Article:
TRANS RABBIS AND other trans-identified Jewish scholars, as well as allies, are filling in the blanks of the Torah narrative. Breathing a new experience into Jewish sacred texts, these rabbis and scholars are creating a space for the gender fluid person. In fact, they maintain that such a space has always existed.
Linking the transgender identity and the journey of self discovery with the Torah and rabbinic literature, Rabbi Elliot Kukla states that it was within the Mishna that they first saw their transgender identity reflected. In Mishna Nazir 2:7 Rabbi Kukla was first introduced to the tumtum, a gender/sex variant person. The rabbi no longer felt homeless in their gender identity.
Similarly, Rabbi Ayelet Cohen draws a connection between the transgender experience and the Passover narrative in Exodus. She explains that each year during Passover, as Jews, we are called to personally identify with the Exodus story, and to see ourselves liberated from “Egypt” or mitzrayim, much as our ancestors were liberated. But then she notes that for transgender persons, their “Egypt” or miztrayim—is their body.
The connection between Toraic narrative and transgender identity may seem quite novel to many. The term “trans Rabbi” certainly is. And both seem part of a worldwide social movement focused on LGBT visibility and issues. But is any of this authentically related to Judaism? In particular, is anything about the transgender identity connected to Jewish thought or rooted in Rabbinic Judaism, or rather, is it merely part of a trend in secular society?
Indeed, issues related to transgender identity, including legal, social and medical issues are ‘trending’ in the media. And some point to a greater visibility today of transgender persons as nothing more than a fad. In fact, some use a specific term—‘trans trend’— a term which acts to trivialize that visibility, and to deny trans-persons their human experience.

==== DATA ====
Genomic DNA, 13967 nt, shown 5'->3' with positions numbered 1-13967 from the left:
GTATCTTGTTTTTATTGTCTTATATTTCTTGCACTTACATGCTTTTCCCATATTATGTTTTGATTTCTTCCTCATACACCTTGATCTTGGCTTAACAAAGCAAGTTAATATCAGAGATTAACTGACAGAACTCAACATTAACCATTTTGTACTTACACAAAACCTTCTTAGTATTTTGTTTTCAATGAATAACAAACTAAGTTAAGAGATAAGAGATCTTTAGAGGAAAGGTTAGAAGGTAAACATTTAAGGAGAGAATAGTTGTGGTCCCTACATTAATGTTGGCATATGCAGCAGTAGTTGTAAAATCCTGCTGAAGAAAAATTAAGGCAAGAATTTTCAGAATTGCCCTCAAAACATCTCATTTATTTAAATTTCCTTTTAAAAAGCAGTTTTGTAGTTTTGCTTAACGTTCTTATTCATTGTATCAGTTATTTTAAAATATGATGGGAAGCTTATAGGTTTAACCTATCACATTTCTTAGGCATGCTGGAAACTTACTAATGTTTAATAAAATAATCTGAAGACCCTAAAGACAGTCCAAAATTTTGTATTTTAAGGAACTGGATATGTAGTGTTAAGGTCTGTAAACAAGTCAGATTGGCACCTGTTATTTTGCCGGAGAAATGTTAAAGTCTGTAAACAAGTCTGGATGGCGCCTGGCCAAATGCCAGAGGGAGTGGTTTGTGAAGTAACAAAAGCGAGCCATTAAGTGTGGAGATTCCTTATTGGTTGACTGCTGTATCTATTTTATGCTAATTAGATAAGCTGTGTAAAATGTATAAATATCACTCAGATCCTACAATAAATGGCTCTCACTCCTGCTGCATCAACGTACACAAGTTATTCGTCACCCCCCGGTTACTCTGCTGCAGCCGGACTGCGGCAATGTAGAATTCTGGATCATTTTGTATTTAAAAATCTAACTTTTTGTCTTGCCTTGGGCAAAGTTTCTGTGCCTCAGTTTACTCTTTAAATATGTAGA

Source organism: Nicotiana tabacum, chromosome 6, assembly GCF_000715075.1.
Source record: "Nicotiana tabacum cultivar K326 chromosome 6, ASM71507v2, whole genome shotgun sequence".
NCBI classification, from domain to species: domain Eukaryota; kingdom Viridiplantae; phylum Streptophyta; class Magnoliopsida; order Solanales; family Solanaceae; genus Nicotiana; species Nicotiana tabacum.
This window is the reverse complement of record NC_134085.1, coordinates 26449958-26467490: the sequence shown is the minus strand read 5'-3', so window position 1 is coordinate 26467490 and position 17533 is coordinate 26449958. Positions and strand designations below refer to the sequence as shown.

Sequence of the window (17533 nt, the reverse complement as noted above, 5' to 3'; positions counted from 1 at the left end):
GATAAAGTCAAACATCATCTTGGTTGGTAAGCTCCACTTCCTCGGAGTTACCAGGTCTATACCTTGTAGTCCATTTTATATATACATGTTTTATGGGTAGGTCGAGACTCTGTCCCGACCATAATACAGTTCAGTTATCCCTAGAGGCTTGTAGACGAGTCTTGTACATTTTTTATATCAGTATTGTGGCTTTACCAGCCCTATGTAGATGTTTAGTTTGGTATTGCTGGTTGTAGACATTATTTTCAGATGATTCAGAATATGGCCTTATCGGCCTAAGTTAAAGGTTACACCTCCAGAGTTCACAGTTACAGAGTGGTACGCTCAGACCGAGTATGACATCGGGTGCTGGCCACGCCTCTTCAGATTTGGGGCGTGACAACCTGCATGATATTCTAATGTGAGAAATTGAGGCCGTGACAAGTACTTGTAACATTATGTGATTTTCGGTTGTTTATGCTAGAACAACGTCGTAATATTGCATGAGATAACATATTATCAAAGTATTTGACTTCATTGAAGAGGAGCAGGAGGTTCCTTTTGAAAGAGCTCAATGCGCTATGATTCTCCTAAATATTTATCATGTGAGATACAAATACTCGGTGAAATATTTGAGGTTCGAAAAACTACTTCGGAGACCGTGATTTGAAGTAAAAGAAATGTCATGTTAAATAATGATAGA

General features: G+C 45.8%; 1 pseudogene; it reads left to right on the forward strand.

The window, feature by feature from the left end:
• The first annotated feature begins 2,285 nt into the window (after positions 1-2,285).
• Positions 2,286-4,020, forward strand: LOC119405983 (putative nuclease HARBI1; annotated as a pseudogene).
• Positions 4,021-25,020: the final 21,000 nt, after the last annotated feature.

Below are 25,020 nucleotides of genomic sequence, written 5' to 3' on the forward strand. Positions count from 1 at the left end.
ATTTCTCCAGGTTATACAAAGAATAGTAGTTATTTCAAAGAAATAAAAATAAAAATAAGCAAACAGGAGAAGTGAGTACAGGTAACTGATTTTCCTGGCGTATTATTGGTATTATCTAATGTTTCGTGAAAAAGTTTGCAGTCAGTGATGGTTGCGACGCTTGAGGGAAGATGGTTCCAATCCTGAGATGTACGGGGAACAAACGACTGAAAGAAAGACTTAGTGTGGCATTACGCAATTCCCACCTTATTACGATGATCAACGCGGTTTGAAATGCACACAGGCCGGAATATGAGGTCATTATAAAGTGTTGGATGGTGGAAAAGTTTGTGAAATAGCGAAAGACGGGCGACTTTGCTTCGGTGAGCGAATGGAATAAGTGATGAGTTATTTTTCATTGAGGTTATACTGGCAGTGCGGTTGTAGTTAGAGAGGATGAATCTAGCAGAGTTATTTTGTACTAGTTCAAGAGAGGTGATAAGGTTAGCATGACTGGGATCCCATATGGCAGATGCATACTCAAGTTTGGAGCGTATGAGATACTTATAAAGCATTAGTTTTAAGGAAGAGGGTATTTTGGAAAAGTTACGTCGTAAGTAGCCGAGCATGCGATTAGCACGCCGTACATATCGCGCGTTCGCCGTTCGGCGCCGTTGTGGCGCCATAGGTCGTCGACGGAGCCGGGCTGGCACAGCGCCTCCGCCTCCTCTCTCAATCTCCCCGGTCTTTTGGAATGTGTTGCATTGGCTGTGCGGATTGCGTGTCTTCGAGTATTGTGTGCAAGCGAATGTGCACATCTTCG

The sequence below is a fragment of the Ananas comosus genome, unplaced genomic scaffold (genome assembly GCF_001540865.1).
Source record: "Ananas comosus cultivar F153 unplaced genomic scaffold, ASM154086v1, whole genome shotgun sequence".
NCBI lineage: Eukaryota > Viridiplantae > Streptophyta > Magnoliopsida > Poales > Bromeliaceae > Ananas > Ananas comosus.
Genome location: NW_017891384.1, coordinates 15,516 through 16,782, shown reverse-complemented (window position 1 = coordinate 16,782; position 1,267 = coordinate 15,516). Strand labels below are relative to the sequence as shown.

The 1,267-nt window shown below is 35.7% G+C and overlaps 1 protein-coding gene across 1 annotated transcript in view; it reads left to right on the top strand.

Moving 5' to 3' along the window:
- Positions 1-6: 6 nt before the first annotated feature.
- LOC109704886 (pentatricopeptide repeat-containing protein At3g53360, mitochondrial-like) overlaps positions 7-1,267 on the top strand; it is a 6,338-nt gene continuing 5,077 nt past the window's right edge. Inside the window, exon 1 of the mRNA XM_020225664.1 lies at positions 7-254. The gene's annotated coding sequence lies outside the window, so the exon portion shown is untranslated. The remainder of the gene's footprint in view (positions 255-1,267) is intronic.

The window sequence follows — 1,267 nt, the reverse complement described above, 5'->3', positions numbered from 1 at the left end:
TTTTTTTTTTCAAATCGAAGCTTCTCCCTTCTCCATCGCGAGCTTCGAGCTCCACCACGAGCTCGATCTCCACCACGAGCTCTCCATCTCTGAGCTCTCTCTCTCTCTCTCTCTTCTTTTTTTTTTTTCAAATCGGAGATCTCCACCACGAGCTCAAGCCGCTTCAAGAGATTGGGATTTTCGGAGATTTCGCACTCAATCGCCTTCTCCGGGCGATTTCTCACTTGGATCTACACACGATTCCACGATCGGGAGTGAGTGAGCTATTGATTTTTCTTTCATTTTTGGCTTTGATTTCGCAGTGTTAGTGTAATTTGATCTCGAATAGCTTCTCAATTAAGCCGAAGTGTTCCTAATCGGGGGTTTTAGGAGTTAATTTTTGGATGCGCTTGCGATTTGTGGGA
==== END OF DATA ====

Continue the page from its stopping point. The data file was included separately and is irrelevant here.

A simple Google search of the term ‘trans trend’ results in a myriad of hits. Many of the articles containing the term infer that being transgender isn’t an innate reality but rather, a product of mental illness, and that the number of persons identifying as transgender has increased due to a fad, not to greater awareness.
However, “facts” cited in these articles are anecdotal at best. For example, one author writes about her child’s school undergoing certain changes in order to accommodate a gender non-conforming student, but for her, (in a rejection of the fact that gender is a social construct that varies across cultures and over time), biological sex is the sole determiner of gender and so such changes illustrate a slippery slope of permissiveness that could influence susceptible children.
In a similar article, the writer paraphrases a local school psychologist, “He believes that most of the kids that are engaged in this ‘trans world’ are troubled kids…[but] some aren’t troubled at all. They are just being trendy and experimental.”